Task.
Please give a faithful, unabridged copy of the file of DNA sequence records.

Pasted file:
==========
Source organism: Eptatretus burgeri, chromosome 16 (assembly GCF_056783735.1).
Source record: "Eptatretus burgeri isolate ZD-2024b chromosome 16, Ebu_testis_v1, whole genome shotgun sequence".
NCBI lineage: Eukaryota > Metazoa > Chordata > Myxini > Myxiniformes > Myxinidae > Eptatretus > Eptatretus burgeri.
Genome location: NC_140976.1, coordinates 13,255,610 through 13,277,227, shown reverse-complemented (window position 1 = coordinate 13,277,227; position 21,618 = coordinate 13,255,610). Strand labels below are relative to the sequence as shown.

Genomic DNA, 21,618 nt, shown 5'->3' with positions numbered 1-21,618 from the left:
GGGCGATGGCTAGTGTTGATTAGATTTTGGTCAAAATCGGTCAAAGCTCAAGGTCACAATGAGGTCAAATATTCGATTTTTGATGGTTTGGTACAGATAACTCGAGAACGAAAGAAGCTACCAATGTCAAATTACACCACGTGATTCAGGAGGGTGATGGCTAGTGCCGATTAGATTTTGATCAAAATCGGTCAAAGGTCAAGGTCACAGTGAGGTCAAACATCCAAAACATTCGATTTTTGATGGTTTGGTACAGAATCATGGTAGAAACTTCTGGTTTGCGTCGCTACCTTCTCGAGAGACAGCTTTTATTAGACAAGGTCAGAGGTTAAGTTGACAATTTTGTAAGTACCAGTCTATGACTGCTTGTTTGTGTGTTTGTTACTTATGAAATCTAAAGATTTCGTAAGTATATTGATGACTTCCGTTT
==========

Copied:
Source organism: Eptatretus burgeri, chromosome 16 (assembly GCF_056783735.1).
Source record: "Eptatretus burgeri isolate ZD-2024b chromosome 16, Ebu_testis_v1, whole genome shotgun sequence".
NCBI lineage: Eukaryota > Metazoa > Chordata > Myxini > Myxiniformes > Myxinidae > Eptatretus > Eptatretus burgeri.
Genome location: NC_140976.1, coordinates 13,255,610 through 13,277,227, shown reverse-complemented (window position 1 = coordinate 13,277,227; position 21,618 = coordinate 13,255,610). Strand labels below are relative to the sequence as shown.

Genomic DNA, 21,618 nt, shown 5'->3' with positions numbered 1-21,618 from the left:
GGGCGATGGCTAGTGTTGATTAGATTTTGGTCAAAATCGGTCAAAGCTCAAGGTCACAATGAGGTCAAATATTCGATTTTTGATGGTTTGGTACAGATAACTCGAGAACGAAAGAAGCTACCAATGTCAAATTACACCACGTGATTCAGGAGGGTGATGGCTAGTGCCGATTAGATTTTGATCAAAATCGGTCAAAGGTCAAGGTCACAGTGAGGTCAAACATCCAAAACATTCGATTTTTGATGGTTTGGTACAGAATCATGGTAGAAACTTCTGGTTTGCGTCGCTACCTTCTCGAGAGACAGCTTTTATTAGACAAGGTCAGAGGTTAAGTTGACAATTTTGTAAGTACCAGTCTATGACTGCTTGTTTGTGTGTTTGTTACTTATGAAATCTAAAGATTTCGTAAGTATATTGATGACTTCCGTTT